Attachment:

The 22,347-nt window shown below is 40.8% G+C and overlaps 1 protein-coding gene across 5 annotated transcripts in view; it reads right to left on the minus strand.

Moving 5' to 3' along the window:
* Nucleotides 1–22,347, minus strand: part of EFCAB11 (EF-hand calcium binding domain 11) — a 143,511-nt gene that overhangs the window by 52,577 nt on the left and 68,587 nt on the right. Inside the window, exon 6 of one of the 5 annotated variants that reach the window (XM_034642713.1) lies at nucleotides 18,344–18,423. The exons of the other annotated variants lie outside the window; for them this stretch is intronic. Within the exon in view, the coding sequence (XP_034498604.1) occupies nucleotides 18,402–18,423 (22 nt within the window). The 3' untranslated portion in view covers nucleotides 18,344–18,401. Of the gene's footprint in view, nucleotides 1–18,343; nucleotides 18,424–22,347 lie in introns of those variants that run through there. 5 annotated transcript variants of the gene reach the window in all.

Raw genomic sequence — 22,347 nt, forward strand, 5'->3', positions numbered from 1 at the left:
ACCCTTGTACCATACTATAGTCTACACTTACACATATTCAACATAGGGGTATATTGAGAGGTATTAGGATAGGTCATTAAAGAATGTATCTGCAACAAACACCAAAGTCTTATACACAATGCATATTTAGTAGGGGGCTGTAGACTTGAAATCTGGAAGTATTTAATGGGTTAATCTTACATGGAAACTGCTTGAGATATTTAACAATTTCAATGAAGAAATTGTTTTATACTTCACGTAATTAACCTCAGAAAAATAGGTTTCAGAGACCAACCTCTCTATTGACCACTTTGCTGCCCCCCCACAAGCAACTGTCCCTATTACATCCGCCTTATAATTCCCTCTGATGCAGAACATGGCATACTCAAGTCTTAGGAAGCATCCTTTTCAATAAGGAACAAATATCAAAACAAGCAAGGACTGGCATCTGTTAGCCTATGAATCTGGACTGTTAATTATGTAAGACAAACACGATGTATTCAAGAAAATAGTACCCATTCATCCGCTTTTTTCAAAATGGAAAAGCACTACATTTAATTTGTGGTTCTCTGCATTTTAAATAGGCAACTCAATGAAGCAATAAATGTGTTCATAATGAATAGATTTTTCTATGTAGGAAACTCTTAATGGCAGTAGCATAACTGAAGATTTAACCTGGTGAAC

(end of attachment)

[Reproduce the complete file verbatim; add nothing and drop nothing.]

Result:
The 22,347-nt window shown below is 40.8% G+C and overlaps 1 protein-coding gene across 5 annotated transcripts in view; it reads right to left on the minus strand.

Moving 5' to 3' along the window:
* Nucleotides 1–22,347, minus strand: part of EFCAB11 (EF-hand calcium binding domain 11) — a 143,511-nt gene that overhangs the window by 52,577 nt on the left and 68,587 nt on the right. Inside the window, exon 6 of one of the 5 annotated variants that reach the window (XM_034642713.1) lies at nucleotides 18,344–18,423. The exons of the other annotated variants lie outside the window; for them this stretch is intronic. Within the exon in view, the coding sequence (XP_034498604.1) occupies nucleotides 18,402–18,423 (22 nt within the window). The 3' untranslated portion in view covers nucleotides 18,344–18,401. Of the gene's footprint in view, nucleotides 1–18,343; nucleotides 18,424–22,347 lie in introns of those variants that run through there. 5 annotated transcript variants of the gene reach the window in all.

Raw genomic sequence — 22,347 nt, forward strand, 5'->3', positions numbered from 1 at the left:
ACCCTTGTACCATACTATAGTCTACACTTACACATATTCAACATAGGGGTATATTGAGAGGTATTAGGATAGGTCATTAAAGAATGTATCTGCAACAAACACCAAAGTCTTATACACAATGCATATTTAGTAGGGGGCTGTAGACTTGAAATCTGGAAGTATTTAATGGGTTAATCTTACATGGAAACTGCTTGAGATATTTAACAATTTCAATGAAGAAATTGTTTTATACTTCACGTAATTAACCTCAGAAAAATAGGTTTCAGAGACCAACCTCTCTATTGACCACTTTGCTGCCCCCCCACAAGCAACTGTCCCTATTACATCCGCCTTATAATTCCCTCTGATGCAGAACATGGCATACTCAAGTCTTAGGAAGCATCCTTTTCAATAAGGAACAAATATCAAAACAAGCAAGGACTGGCATCTGTTAGCCTATGAATCTGGACTGTTAATTATGTAAGACAAACACGATGTATTCAAGAAAATAGTACCCATTCATCCGCTTTTTTCAAAATGGAAAAGCACTACATTTAATTTGTGGTTCTCTGCATTTTAAATAGGCAACTCAATGAAGCAATAAATGTGTTCATAATGAATAGATTTTTCTATGTAGGAAACTCTTAATGGCAGTAGCATAACTGAAGATTTAACCTGGTGAAC